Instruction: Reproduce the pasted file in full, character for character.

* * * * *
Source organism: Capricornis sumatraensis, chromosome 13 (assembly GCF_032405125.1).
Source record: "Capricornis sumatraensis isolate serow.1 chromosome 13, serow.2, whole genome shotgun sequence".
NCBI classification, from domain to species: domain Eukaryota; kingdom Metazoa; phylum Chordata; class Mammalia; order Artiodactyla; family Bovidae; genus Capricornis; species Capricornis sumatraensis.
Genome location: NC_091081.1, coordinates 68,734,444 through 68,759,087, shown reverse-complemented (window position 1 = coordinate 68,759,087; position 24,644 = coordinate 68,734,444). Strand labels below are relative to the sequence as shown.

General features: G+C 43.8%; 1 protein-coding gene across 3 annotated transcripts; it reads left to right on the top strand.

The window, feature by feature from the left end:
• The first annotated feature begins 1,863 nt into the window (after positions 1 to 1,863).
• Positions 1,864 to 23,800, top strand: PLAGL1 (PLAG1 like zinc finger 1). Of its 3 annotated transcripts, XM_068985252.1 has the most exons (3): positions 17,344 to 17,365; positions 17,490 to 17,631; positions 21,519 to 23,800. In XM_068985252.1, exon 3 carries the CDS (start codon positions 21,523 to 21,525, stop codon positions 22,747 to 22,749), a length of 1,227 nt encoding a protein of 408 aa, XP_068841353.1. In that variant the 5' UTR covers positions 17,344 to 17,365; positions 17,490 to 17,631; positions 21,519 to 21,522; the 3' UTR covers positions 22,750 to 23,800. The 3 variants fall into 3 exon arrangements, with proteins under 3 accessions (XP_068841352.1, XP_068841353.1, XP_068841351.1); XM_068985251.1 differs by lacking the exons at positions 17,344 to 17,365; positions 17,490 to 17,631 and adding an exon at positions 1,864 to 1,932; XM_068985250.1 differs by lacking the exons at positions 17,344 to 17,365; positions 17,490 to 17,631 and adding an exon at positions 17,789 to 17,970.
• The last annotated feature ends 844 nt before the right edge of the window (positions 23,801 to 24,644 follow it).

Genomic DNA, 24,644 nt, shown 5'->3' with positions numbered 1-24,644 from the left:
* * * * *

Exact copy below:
Source organism: Capricornis sumatraensis, chromosome 13 (assembly GCF_032405125.1).
Source record: "Capricornis sumatraensis isolate serow.1 chromosome 13, serow.2, whole genome shotgun sequence".
NCBI classification, from domain to species: domain Eukaryota; kingdom Metazoa; phylum Chordata; class Mammalia; order Artiodactyla; family Bovidae; genus Capricornis; species Capricornis sumatraensis.
Genome location: NC_091081.1, coordinates 68,734,444 through 68,759,087, shown reverse-complemented (window position 1 = coordinate 68,759,087; position 24,644 = coordinate 68,734,444). Strand labels below are relative to the sequence as shown.

General features: G+C 43.8%; 1 protein-coding gene across 3 annotated transcripts; it reads left to right on the top strand.

The window, feature by feature from the left end:
• The first annotated feature begins 1,863 nt into the window (after positions 1 to 1,863).
• Positions 1,864 to 23,800, top strand: PLAGL1 (PLAG1 like zinc finger 1). Of its 3 annotated transcripts, XM_068985252.1 has the most exons (3): positions 17,344 to 17,365; positions 17,490 to 17,631; positions 21,519 to 23,800. In XM_068985252.1, exon 3 carries the CDS (start codon positions 21,523 to 21,525, stop codon positions 22,747 to 22,749), a length of 1,227 nt encoding a protein of 408 aa, XP_068841353.1. In that variant the 5' UTR covers positions 17,344 to 17,365; positions 17,490 to 17,631; positions 21,519 to 21,522; the 3' UTR covers positions 22,750 to 23,800. The 3 variants fall into 3 exon arrangements, with proteins under 3 accessions (XP_068841352.1, XP_068841353.1, XP_068841351.1); XM_068985251.1 differs by lacking the exons at positions 17,344 to 17,365; positions 17,490 to 17,631 and adding an exon at positions 1,864 to 1,932; XM_068985250.1 differs by lacking the exons at positions 17,344 to 17,365; positions 17,490 to 17,631 and adding an exon at positions 17,789 to 17,970.
• The last annotated feature ends 844 nt before the right edge of the window (positions 23,801 to 24,644 follow it).

Genomic DNA, 24,644 nt, shown 5'->3' with positions numbered 1-24,644 from the left: